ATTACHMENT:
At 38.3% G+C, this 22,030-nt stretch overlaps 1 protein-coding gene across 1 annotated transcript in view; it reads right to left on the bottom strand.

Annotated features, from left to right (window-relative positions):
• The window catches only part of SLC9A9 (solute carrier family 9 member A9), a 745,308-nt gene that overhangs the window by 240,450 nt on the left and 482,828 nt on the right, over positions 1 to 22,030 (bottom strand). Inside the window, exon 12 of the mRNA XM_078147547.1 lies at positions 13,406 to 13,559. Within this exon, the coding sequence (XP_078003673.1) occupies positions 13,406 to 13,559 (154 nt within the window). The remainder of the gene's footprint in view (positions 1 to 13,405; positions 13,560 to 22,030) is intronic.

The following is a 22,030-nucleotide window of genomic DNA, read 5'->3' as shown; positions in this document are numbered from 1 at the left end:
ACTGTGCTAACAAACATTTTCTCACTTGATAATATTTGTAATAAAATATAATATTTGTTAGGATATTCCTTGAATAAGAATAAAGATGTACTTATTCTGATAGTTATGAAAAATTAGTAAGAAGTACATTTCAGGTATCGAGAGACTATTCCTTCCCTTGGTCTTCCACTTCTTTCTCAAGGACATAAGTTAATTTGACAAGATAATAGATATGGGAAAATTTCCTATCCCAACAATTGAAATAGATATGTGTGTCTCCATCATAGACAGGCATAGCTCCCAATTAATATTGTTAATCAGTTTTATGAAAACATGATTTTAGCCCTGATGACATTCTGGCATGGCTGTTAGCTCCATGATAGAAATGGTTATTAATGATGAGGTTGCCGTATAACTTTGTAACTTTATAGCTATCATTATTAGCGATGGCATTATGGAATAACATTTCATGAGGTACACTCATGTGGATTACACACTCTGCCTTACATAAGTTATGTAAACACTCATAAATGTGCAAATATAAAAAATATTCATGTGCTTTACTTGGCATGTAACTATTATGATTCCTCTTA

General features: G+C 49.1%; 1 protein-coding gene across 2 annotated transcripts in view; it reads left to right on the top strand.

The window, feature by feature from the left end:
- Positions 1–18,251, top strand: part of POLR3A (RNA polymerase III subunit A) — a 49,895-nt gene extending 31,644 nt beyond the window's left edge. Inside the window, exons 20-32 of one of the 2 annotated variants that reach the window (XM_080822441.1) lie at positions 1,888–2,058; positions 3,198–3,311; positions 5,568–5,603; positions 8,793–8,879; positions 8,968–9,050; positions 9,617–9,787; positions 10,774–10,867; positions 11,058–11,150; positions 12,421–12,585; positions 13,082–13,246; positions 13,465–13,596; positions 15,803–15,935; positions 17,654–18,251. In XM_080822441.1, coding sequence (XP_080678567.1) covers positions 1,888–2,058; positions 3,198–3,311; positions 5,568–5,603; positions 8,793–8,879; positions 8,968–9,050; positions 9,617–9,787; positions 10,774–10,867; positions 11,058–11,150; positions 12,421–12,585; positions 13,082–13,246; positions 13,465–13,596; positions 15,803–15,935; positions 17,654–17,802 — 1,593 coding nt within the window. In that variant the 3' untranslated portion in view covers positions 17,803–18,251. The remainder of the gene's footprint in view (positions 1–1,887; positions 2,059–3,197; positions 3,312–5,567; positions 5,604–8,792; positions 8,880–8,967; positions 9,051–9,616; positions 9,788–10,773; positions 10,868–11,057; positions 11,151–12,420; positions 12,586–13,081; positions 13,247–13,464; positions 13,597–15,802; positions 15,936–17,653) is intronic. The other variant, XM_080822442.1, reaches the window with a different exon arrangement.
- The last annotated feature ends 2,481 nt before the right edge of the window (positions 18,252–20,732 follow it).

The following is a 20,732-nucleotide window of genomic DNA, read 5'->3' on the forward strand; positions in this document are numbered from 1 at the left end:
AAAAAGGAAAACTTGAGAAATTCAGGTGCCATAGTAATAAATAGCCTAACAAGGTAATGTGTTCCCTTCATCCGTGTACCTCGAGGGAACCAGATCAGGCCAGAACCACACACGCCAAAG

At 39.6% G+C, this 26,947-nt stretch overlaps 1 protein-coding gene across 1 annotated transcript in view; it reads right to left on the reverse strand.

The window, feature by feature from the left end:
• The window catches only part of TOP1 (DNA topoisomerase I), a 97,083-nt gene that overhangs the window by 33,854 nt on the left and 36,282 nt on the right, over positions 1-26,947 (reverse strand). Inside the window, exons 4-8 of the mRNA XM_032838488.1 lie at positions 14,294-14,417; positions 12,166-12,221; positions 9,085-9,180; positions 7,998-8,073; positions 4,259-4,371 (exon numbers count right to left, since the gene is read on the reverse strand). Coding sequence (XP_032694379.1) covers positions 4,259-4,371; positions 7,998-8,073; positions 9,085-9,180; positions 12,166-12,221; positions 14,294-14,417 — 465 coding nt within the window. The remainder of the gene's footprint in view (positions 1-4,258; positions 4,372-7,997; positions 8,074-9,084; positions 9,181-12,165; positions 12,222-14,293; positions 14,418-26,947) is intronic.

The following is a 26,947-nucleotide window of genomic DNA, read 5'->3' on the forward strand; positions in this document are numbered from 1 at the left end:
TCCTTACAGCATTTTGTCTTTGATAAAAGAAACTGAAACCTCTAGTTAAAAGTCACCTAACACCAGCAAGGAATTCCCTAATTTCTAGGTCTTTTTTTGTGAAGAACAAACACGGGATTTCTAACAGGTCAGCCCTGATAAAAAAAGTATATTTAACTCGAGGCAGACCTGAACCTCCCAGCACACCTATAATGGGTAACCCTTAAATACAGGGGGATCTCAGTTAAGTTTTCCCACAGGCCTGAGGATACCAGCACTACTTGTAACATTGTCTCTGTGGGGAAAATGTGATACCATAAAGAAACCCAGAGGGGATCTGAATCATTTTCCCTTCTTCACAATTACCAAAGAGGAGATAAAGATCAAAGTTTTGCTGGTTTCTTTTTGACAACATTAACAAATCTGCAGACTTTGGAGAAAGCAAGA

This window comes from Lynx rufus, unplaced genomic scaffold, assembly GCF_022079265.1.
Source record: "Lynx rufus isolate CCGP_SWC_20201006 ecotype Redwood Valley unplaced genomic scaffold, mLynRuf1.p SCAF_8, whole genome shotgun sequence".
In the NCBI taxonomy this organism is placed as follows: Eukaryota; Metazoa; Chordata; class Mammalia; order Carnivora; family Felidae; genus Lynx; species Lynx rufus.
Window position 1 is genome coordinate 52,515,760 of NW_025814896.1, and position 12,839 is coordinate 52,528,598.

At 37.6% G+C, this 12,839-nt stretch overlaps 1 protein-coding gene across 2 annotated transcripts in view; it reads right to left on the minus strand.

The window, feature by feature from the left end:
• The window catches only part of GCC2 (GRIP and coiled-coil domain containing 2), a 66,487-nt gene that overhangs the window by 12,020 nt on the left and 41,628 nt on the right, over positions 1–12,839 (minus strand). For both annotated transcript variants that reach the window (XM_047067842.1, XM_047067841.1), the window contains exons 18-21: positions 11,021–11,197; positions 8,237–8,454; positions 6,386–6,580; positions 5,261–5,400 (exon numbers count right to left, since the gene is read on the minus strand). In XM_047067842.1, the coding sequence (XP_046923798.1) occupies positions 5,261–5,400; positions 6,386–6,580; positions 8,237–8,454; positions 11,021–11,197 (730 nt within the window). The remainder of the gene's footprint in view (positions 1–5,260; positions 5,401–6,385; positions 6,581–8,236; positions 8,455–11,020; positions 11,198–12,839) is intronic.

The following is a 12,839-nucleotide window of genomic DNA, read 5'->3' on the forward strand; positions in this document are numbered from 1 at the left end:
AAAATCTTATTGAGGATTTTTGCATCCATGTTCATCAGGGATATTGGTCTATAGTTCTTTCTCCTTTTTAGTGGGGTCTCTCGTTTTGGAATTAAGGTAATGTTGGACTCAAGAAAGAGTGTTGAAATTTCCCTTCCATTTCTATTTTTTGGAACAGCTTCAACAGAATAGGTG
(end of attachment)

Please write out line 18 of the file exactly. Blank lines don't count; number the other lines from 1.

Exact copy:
Source record: "Lynx rufus isolate CCGP_SWC_20201006 ecotype Redwood Valley unplaced genomic scaffold, mLynRuf1.p SCAF_8, whole genome shotgun sequence".